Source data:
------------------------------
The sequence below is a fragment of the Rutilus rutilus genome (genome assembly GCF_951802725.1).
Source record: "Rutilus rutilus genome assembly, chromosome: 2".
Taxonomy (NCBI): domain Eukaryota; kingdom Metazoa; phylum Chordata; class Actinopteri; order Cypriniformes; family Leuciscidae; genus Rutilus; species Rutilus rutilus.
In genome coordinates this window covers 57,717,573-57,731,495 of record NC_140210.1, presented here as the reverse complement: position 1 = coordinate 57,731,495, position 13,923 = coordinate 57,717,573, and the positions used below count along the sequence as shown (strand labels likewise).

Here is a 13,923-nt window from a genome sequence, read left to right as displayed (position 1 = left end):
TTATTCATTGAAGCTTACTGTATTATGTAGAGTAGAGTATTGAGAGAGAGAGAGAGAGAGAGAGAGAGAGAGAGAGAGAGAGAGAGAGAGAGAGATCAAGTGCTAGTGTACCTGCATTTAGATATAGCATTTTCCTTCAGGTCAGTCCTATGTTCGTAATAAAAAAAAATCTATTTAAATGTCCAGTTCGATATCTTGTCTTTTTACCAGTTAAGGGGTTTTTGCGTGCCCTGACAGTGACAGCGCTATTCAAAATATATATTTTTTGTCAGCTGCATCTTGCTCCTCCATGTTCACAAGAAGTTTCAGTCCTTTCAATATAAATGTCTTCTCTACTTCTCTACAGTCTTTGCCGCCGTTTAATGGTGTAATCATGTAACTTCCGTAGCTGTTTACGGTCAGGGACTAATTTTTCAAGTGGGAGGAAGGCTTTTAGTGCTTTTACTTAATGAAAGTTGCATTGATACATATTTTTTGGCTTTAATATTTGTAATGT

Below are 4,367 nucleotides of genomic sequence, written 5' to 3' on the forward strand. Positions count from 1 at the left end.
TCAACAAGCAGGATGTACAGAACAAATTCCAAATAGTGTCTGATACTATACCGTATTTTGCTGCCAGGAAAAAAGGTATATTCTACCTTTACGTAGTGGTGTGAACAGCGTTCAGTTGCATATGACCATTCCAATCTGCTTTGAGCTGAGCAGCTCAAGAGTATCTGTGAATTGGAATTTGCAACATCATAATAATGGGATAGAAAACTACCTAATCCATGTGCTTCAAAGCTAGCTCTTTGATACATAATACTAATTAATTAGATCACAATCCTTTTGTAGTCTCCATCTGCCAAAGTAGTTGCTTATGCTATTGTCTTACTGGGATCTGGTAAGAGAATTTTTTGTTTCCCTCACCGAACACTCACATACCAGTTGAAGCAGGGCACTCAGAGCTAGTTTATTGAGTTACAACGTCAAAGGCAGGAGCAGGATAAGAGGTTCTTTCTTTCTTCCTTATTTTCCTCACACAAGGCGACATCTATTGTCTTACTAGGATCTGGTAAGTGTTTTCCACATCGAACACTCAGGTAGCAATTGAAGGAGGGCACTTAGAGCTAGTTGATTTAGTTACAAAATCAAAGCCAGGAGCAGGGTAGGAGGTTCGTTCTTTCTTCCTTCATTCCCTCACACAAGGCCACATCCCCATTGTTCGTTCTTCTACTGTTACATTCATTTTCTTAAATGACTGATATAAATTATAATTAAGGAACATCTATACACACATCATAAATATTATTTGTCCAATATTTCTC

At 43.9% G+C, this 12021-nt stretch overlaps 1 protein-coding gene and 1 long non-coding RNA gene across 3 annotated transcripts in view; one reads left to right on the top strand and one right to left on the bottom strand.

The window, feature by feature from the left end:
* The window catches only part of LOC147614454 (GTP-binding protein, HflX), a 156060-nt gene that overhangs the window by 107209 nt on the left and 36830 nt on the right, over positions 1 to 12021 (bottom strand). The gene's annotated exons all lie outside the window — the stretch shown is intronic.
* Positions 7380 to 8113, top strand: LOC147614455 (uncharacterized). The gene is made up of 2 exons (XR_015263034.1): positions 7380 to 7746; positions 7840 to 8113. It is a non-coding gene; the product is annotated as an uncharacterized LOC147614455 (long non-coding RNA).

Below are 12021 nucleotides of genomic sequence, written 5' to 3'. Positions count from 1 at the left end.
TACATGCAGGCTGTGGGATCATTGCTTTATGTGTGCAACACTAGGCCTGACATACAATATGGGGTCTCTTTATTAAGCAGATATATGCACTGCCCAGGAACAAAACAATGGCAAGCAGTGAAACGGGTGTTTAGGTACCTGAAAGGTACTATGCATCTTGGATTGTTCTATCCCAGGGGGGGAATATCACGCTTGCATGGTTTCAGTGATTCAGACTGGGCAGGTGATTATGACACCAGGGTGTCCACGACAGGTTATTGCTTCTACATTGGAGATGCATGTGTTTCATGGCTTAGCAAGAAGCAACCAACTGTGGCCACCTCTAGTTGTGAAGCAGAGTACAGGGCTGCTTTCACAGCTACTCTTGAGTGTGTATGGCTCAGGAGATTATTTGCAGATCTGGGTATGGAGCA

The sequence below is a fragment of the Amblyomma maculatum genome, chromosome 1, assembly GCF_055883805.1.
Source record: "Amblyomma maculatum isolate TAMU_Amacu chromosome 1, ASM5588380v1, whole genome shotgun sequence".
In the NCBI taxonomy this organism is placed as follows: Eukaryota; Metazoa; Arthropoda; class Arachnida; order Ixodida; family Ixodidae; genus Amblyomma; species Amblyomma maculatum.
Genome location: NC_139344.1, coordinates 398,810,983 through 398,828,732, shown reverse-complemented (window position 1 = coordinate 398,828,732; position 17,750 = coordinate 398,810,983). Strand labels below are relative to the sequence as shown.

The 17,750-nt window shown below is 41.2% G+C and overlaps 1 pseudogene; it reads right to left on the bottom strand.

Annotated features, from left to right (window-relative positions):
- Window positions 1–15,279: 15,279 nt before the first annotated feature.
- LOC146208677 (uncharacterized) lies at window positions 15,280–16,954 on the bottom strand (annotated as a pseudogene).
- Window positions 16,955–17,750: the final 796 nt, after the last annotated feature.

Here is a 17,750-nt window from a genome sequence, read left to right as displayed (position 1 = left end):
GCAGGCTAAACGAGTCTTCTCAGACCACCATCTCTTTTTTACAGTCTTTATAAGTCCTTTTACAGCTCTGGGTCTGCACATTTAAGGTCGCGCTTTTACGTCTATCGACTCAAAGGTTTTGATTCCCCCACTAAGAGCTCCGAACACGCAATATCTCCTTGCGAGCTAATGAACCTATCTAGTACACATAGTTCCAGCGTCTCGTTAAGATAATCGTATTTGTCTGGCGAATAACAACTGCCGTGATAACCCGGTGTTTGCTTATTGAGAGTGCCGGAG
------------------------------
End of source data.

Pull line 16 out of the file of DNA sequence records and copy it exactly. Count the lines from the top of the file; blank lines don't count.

Source record: "Amblyomma maculatum isolate TAMU_Amacu chromosome 1, ASM5588380v1, whole genome shotgun sequence".